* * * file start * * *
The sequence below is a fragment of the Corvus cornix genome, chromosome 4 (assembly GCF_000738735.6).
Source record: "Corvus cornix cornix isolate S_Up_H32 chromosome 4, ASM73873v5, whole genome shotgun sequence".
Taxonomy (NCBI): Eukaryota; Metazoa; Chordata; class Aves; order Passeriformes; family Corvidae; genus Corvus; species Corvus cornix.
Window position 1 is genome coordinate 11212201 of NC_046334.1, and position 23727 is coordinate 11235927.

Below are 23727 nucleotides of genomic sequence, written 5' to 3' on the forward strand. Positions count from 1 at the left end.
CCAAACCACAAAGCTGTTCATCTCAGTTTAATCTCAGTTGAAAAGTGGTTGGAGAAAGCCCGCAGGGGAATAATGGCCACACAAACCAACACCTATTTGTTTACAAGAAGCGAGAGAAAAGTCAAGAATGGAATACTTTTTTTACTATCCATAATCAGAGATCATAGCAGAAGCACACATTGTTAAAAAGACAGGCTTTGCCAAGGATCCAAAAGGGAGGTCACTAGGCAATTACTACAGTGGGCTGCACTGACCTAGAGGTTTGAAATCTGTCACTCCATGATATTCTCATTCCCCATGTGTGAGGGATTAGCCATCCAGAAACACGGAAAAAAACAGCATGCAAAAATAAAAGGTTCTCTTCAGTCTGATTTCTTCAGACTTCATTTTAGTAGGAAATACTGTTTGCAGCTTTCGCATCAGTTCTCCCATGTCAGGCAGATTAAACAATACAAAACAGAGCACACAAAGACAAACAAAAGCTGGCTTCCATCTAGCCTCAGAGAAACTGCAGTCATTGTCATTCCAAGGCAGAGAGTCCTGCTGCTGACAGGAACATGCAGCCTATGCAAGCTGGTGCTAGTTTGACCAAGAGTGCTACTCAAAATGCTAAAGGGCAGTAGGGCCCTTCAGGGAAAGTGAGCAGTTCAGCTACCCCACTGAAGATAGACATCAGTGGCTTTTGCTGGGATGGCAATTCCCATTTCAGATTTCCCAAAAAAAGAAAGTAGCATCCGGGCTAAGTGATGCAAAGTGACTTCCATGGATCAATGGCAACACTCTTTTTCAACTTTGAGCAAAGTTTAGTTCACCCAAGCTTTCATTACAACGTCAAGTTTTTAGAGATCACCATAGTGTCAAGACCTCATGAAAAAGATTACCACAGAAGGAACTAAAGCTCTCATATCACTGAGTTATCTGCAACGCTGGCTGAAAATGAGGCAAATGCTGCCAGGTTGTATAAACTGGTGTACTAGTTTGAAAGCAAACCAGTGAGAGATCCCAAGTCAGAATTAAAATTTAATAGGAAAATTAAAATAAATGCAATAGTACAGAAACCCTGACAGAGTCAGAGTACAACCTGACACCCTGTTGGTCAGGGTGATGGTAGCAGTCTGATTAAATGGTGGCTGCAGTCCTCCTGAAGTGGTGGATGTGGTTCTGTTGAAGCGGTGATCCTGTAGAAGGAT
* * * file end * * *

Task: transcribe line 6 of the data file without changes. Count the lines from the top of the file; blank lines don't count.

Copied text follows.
CCAAACCACAAAGCTGTTCATCTCAGTTTAATCTCAGTTGAAAAGTGGTTGGAGAAAGCCCGCAGGGGAATAATGGCCACACAAACCAACACCTATTTGTTTACAAGAAGCGAGAGAAAAGTCAAGAATGGAATACTTTTTTTACTATCCATAATCAGAGATCATAGCAGAAGCACACATTGTTAAAAAGACAGGCTTTGCCAAGGATCCAAAAGGGAGGTCACTAGGCAATTACTACAGTGGGCTGCACTGACCTAGAGGTTTGAAATCTGTCACTCCATGATATTCTCATTCCCCATGTGTGAGGGATTAGCCATCCAGAAACACGGAAAAAAACAGCATGCAAAAATAAAAGGTTCTCTTCAGTCTGATTTCTTCAGACTTCATTTTAGTAGGAAATACTGTTTGCAGCTTTCGCATCAGTTCTCCCATGTCAGGCAGATTAAACAATACAAAACAGAGCACACAAAGACAAACAAAAGCTGGCTTCCATCTAGCCTCAGAGAAACTGCAGTCATTGTCATTCCAAGGCAGAGAGTCCTGCTGCTGACAGGAACATGCAGCCTATGCAAGCTGGTGCTAGTTTGACCAAGAGTGCTACTCAAAATGCTAAAGGGCAGTAGGGCCCTTCAGGGAAAGTGAGCAGTTCAGCTACCCCACTGAAGATAGACATCAGTGGCTTTTGCTGGGATGGCAATTCCCATTTCAGATTTCCCAAAAAAAGAAAGTAGCATCCGGGCTAAGTGATGCAAAGTGACTTCCATGGATCAATGGCAACACTCTTTTTCAACTTTGAGCAAAGTTTAGTTCACCCAAGCTTTCATTACAACGTCAAGTTTTTAGAGATCACCATAGTGTCAAGACCTCATGAAAAAGATTACCACAGAAGGAACTAAAGCTCTCATATCACTGAGTTATCTGCAACGCTGGCTGAAAATGAGGCAAATGCTGCCAGGTTGTATAAACTGGTGTACTAGTTTGAAAGCAAACCAGTGAGAGATCCCAAGTCAGAATTAAAATTTAATAGGAAAATTAAAATAAATGCAATAGTACAGAAACCCTGACAGAGTCAGAGTACAACCTGACACCCTGTTGGTCAGGGTGATGGTAGCAGTCTGATTAAATGGTGGCTGCAGTCCTCCTGAAGTGGTGGATGTGGTTCTGTTGAAGCGGTGATCCTGTAGAAGGAT